“ALL electric heaters have the same 100 percent efficiency. Consumers need to remember that watts are watts, no matter how manufacturers market their products! A 1,500-watt ceramic heater uses the same amount of electricity to operate as a 1,500-watt quartz heater,” states Energy Advisor Lee Bohland.

No matter what the electric heater looks like, whatever its size or shape or color, whether it costs $25 or $350 — it is no more and no less efficient than any other electric heater. The ONLY difference between one electric heater and another is the electric capacity rating (watts) on the heater’s data plate. The BTUs of heat output are directly related to the number of watts of electricity going into the heater.

Many of these portable infrared, quartz, oil-filled and ceramic electric heaters can provide minor energy savings in certain situations — such as when you need to heat only one room, but not the entire house. These units are also ideal to heat rooms that are not connected to central heating systems, such as additions, garages, basements and workshops. Whether ceramic, quartz or oil-filled – the efficiency is basically the same as any standard plug-in electric space heater. Firelands does not recommend any of these products if your goal is significant energy savings.

Each kilowatt (1,000 watts) of electricity contains 3,413 BTUs worth of heat energy. All electric heaters convert electricity into heat with the same 100 percent efficiency – no heat is lost in the process and no heat is wasted.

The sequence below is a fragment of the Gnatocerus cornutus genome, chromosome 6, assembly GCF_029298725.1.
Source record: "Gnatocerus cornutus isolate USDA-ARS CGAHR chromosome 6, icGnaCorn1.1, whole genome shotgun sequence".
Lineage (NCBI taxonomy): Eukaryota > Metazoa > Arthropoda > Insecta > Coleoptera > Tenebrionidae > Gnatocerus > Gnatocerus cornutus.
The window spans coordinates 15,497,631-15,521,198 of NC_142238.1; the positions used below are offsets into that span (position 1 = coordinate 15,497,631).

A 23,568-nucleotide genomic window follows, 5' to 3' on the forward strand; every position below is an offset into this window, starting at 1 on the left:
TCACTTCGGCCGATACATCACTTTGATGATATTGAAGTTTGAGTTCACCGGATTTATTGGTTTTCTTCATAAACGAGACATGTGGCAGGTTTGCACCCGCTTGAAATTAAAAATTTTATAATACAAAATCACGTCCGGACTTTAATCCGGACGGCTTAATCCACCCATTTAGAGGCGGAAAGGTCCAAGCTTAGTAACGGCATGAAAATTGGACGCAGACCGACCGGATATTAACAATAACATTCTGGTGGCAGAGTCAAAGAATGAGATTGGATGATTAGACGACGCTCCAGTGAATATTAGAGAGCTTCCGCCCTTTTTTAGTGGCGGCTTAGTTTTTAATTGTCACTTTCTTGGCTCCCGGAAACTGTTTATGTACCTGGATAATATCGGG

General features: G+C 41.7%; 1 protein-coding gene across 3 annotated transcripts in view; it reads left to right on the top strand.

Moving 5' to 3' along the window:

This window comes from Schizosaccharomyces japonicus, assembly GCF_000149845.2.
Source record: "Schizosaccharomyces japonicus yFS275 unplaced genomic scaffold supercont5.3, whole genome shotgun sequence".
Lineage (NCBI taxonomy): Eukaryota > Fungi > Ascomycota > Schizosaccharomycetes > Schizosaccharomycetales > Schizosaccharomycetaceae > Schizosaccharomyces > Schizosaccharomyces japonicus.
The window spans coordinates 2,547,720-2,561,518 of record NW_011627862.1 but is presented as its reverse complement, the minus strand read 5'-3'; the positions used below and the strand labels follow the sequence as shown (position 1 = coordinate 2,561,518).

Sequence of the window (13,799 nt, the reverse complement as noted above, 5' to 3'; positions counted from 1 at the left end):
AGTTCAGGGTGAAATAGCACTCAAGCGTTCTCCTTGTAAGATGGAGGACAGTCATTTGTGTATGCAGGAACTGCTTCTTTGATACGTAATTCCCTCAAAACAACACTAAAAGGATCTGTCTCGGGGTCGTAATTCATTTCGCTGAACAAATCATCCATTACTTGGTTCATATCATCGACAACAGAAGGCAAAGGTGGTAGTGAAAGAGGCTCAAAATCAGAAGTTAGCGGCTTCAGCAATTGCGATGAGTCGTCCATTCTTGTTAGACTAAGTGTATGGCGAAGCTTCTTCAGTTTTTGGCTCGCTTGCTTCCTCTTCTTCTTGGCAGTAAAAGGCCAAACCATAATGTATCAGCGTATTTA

Comparing two different heaters in a store, both 1,500 watts; one has a plastic case and costs $30 and the other has a beautiful wood case and costs $350. Remember, BOTH heaters will deliver EXACTLY the same amount of heat (5,120 BTUs per hour), and both heaters will cost exactly the same to run (about 10 cents per hour at Firelands’ current winter rates).

So if you want to buy a portable heater to help keep you comfortable this winter, you can buy one for less than $100 or you can buy one for as much as $500 to do the same heating job. One will look like a portable heater and the other will be a beautiful piece of furniture – but both will provide the same heating output and cost the same amount to run. The purchase decision is yours to make.

How do portable electric heaters compare to natural gas or propane heat? As a general rule, electric resistance heaters cost more to run than a natural gas furnace. They cost slightly more to operate than fuel oil and propane furnaces. For maximum energy efficiency, you should investigate geothermal or air-source heat pump units that can heat (and cool) the whole house very inexpensively.

Many homeowners endure rising fuel costs year after year with gas, oil and propane and continue to look for ways to reduce their energy bills. If homeowners would add an electric air-source heat pump to their existing natural gas, oil or propane furnace they could reduce their energy costs by up to 30 to 40 percent. A heat pump or geothermal system will provide your family with significant savings and more comfort."

For the full article see; http://www.firelandsec.com/content/portable-e...